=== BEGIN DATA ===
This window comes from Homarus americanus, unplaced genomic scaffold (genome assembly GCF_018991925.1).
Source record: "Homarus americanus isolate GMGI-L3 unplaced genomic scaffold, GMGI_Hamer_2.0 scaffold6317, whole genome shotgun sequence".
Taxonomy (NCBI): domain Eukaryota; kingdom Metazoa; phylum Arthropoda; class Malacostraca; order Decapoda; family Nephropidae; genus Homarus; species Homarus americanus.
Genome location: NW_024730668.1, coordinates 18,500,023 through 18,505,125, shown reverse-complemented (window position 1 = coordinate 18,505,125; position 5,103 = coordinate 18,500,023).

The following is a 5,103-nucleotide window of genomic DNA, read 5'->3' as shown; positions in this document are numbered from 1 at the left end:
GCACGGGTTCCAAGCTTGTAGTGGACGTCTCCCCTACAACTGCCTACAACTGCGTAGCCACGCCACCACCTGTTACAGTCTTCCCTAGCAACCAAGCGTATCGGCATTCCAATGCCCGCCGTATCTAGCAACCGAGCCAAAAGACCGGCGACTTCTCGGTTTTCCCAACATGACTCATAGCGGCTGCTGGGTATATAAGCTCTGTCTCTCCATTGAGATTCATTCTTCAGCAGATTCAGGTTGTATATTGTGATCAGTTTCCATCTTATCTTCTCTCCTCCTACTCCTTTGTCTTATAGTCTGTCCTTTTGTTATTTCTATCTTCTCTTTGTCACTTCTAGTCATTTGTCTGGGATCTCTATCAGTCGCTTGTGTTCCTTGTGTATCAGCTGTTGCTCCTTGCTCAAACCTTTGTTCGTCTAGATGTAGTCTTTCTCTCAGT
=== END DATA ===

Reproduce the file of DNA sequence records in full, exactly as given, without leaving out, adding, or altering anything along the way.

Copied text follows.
This window comes from Homarus americanus, unplaced genomic scaffold (genome assembly GCF_018991925.1).
Source record: "Homarus americanus isolate GMGI-L3 unplaced genomic scaffold, GMGI_Hamer_2.0 scaffold6317, whole genome shotgun sequence".
Taxonomy (NCBI): domain Eukaryota; kingdom Metazoa; phylum Arthropoda; class Malacostraca; order Decapoda; family Nephropidae; genus Homarus; species Homarus americanus.
Genome location: NW_024730668.1, coordinates 18,500,023 through 18,505,125, shown reverse-complemented (window position 1 = coordinate 18,505,125; position 5,103 = coordinate 18,500,023).

The following is a 5,103-nucleotide window of genomic DNA, read 5'->3' as shown; positions in this document are numbered from 1 at the left end:
GCACGGGTTCCAAGCTTGTAGTGGACGTCTCCCCTACAACTGCCTACAACTGCGTAGCCACGCCACCACCTGTTACAGTCTTCCCTAGCAACCAAGCGTATCGGCATTCCAATGCCCGCCGTATCTAGCAACCGAGCCAAAAGACCGGCGACTTCTCGGTTTTCCCAACATGACTCATAGCGGCTGCTGGGTATATAAGCTCTGTCTCTCCATTGAGATTCATTCTTCAGCAGATTCAGGTTGTATATTGTGATCAGTTTCCATCTTATCTTCTCTCCTCCTACTCCTTTGTCTTATAGTCTGTCCTTTTGTTATTTCTATCTTCTCTTTGTCACTTCTAGTCATTTGTCTGGGATCTCTATCAGTCGCTTGTGTTCCTTGTGTATCAGCTGTTGCTCCTTGCTCAAACCTTTGTTCGTCTAGATGTAGTCTTTCTCTCAGT